A true multi-GPU utopia has for long eluded us. While railroad companies can get locomotives of different make and horsepower to haul their trains around in perfect harmony, the idea of combining two or more GPUs of any brand, model, or architecture (as long as they support the same API or the feature-level the app is rendering on) has seemed impossible.
There have been efforts to make them work through GPU virtualization in the past, such as Lucid Hydra, but while the idea was noble, its implementation didn't really take off. Microsoft has now taken a bold step towards doing so by implementing an API-level multi-GPU tech of the kind we have dreamed of with DirectX 12, an API that made its debut with Windows 10.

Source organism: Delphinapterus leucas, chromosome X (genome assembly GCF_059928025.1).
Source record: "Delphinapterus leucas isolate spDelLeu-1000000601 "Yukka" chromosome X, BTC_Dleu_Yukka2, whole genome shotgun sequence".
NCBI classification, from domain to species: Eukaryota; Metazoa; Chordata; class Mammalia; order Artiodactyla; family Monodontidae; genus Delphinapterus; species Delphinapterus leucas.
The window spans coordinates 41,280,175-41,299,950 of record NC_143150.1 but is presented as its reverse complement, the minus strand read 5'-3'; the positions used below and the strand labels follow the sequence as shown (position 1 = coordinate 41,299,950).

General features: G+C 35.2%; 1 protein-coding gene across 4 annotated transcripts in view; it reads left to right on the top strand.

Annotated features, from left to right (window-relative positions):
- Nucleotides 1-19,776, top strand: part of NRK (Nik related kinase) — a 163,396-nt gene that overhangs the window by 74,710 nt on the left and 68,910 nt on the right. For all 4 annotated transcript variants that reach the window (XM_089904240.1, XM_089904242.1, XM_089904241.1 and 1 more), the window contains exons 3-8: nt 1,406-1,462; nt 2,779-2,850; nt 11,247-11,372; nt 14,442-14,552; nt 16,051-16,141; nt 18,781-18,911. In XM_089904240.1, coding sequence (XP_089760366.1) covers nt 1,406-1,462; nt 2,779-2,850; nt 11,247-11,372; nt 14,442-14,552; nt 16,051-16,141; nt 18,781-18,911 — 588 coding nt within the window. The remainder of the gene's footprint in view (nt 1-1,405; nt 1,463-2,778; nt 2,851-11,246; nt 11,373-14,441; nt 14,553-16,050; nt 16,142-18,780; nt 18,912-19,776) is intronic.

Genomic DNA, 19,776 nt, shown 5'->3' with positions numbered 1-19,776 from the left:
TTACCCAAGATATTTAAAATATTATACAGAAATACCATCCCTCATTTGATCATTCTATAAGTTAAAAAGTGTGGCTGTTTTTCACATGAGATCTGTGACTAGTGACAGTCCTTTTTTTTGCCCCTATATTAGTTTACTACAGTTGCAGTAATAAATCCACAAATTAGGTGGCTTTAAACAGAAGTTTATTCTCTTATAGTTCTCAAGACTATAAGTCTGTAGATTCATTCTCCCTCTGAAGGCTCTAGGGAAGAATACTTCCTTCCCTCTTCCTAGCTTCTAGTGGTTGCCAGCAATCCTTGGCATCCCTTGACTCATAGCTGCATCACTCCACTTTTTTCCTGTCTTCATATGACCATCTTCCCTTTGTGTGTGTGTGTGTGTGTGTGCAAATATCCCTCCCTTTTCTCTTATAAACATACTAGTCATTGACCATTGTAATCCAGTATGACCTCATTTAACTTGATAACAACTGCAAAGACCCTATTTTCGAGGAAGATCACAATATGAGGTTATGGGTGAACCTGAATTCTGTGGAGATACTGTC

Ashes of the Singularity, developed by Stardock, is a real-time, large-scale strategy game similar to Supreme Commander or Total Annihilation. The game created quite some buzz in enthusiast circles during its development because it was one of the first titles to take advantage of DirectX 12. This also makes it an interesting GPU benchmark for DirectX 12 capable hardware, hardware that has been on the market for over the past 18 months.
In this review, we'll be making a guacamole with video cards. We will compare the single-GPU performance of performance-thru-enthusiast segment cards to their respective SLI or CrossFire configurations, their DirectX 12 multi-GPU configuration, and several multi-GPU configurations that are a mix-and-match of various GPUs.